But as we've mentioned before, Hemingway and his ilk operated under an earlier—and mistaken—ecological understanding. Our acts actually do matter, not because we're individually important, but in the accumulation of our billions of tiny effects. Hemingway assumed humans had no meaningful impact on nature. Now we know that's only half true—we're impossibly insignificant and incredibly impactful. We're tiny animalcules that have heedlessly wrecked a vast ecosystem. Green Hills of Africa is like a work of high fantasy, taking place in a reality that never truly existed. Despite its mistaken assumption, it does exactly what Hemingway wanted—says that nature is implacable, while human acts, achievements, and loves are comically impermanent. That was his message, a message people were ready to hear. That was Hemingway.
Bad news. Your husband refused to pay the ransom. He also wanted me to tell you it's not you, it's him.
A while back we moved Jonathan Latimer from the decent bin to the mandatory bin off the back of his crazy thriller Solomon's Vineyard. We're returning him to the decent bin. The Dead Don't Care is an okay book, but not top notch. Latimer wrote it in 1938, and it was the fourth entry in a detective franchise starring a boozy dick named Bill Crane, and an equally boozy sidekick named Thomas O'Malley. The two engage in such shenanigans as ordering double-triple bourbons and generally pickling their livers at every opportunity—which we totally respect‚ but the actual mystery, divorced from its comedic elements, is overly talky and populated by characters that tend to blend after a while.
Basically, Crane and O'Malley are called in when an upper crust woman is kidnapped, and someone is murdered. As usual in such books, the first murder isn't the last, and the second killing provides key clues to finally unmasking the eventual culprit. In all, it was meh. But it did well enough to spawn a film adaptation, 1938's The Last Warning, which we may watch at some point. We're in no way discouraged by The Dead Don't Care. We already know Latimer can write. But it isn't surprising he'd run into problems four entries into a series that would peter out after one more outing. We'll move on to his other books and do so eagerly. This MacFadden-Bartell paperback came in 1964, and the cover art is by Robert Schulz.
Go completely unnoticed in any setting with the amazing new Undercover Operative Trench Coat.
Well, some products don't work as advertised. We weren't going to buy it, but then we learned it came with a complimentary limited edition newspaper with two eye holes cut in it. But when we wore the coat we got spotted immediately and now we have a restraining order. 1955 copyright on this Ace Double of Harry Whittington's One Got Away (Robert Schulz cover art), bound with Cleve F. Adams' Shady Lady (Harry Barton on the art chores). We'll see you after our probation hearing.
Part angel, part goddess, and part alley cat.
Seems like one good Midwood deserves another, so here’s another effort from them—Don Rico’s Nikki, published in 1963. After years writing for comics, this was Rico’s first novel, and he would later publish other books as Dan Rico, Donella St. Michaels, Donna Richards, Joseph Milton, et al. The back cover text for Nikki is unusually entertaining, so we’ve got that below as well. The excellent art is the work of Robert Schulz. |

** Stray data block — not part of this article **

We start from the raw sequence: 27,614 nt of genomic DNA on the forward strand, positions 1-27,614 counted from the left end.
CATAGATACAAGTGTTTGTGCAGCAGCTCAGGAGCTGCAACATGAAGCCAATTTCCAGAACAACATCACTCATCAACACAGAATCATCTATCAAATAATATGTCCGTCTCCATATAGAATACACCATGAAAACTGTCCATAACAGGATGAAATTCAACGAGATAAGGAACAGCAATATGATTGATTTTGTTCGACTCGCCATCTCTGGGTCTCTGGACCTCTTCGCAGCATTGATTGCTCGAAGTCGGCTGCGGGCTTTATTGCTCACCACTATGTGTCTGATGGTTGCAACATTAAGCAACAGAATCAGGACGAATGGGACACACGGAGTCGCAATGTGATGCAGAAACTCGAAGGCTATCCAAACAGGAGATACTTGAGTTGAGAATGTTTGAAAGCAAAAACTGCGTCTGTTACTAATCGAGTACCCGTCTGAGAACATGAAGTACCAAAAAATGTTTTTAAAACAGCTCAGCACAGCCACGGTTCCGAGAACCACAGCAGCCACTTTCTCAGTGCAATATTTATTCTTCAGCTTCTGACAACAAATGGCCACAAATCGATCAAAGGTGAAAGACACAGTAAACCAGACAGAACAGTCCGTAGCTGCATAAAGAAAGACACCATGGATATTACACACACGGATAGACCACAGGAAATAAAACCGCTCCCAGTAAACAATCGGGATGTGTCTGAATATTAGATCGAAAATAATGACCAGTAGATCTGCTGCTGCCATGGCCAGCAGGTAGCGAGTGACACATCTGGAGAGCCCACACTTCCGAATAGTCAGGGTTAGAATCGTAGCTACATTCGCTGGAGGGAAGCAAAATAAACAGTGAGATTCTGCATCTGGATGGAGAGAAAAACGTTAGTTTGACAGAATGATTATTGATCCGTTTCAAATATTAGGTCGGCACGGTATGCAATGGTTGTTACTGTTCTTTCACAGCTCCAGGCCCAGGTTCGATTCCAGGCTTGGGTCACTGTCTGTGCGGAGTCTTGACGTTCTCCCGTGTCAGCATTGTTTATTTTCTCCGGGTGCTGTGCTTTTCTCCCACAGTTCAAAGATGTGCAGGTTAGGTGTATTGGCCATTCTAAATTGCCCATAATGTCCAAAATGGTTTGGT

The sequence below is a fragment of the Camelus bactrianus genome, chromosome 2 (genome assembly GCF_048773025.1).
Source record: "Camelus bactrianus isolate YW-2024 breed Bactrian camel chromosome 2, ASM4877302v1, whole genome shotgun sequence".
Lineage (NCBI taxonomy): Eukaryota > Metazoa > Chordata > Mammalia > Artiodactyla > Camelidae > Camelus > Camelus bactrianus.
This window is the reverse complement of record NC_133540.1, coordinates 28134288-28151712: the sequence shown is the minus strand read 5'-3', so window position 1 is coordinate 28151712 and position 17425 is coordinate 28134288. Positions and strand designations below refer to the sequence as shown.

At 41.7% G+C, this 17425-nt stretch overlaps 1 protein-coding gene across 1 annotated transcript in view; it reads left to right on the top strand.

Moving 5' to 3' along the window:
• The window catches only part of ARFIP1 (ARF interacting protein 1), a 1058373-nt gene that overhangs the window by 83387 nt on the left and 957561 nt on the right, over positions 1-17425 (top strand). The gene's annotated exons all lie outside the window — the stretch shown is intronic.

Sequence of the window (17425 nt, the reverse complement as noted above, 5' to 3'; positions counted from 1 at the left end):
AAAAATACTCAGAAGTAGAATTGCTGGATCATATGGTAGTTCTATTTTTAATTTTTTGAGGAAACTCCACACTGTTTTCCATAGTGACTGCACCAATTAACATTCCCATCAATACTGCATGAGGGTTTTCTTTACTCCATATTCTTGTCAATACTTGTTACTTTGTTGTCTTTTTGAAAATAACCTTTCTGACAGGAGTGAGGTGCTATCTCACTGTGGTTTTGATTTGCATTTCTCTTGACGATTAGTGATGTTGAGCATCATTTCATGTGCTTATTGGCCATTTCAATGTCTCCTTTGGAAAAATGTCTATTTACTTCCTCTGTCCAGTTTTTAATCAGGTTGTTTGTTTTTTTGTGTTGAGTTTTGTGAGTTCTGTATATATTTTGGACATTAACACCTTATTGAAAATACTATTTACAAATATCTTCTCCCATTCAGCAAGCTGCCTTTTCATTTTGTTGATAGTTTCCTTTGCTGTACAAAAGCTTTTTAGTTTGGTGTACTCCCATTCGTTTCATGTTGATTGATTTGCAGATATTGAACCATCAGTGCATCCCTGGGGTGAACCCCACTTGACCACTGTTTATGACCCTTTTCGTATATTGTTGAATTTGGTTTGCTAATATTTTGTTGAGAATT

The headlines that mattered yesteryear.
1919—Wilson Suffers Stroke
U.S. President Woodrow Wilson suffers a massive stroke, leaving him partially paralyzed. He is confined to bed for weeks, but eventually resumes his duties, though his participation is little more than perfunctory. Wilson remains disabled throughout the remainder of his term in office, and the rest of his life.
1968—Massacre in Mexico
Ten days before the opening of the 1968 Summer Olympics
in Mexico City, a peaceful student demonstration ends in the Tlatelolco Massacre. 200 to 300 students are gunned down, and to this day there is no consensus about how or why the shooting began.
1910—Los Angeles Times Bombed
A massive dynamite bomb destroys the Los Angeles Times building in downtown Los Angeles, California, killing 21 people. Police arrest James B. McNamara and his brother John J. McNamara. Though the brothers are represented by the era's most famous lawyer, Clarence Darrow, of Scopes Monkey Trial fame, they eventually plead guilty. James is convicted and sentenced to fifteen years in prison. His brother John is convicted of a separate bombing of the Llewellyn Iron Works and also sent to prison.
1975—Ali Defeats Frazier in Manila
In the Philippines, an epic heavyweight boxing match known as the Thrilla in Manila takes place between Muhammad Ali and Joe Frazier. It is the third, final and most brutal match between the two, and Ali wins by TKO in the fourteenth round.
1955—James Dean Dies in Auto Accident
American actor James Dean, who appeared in the films Giant
, East of Eden
, and the iconic Rebel without a Cause
, dies in an auto accident
at age 24 when his Porsche 550 Spyder is hit head-on by a larger Ford coupe. The driver of the Ford had been trying to make a left turn across the rural highway U.S. Route 466 and never saw Dean's small sports car approaching.
1962—Chavez Founds UFW
Mexican-American farm worker César Chávez founds the United Farm Workers in California. His strikes, marches and boycotts eventually result in improved working conditions for manual farm laborers and today his birthday is celebrated as a holiday in eight U.S. states.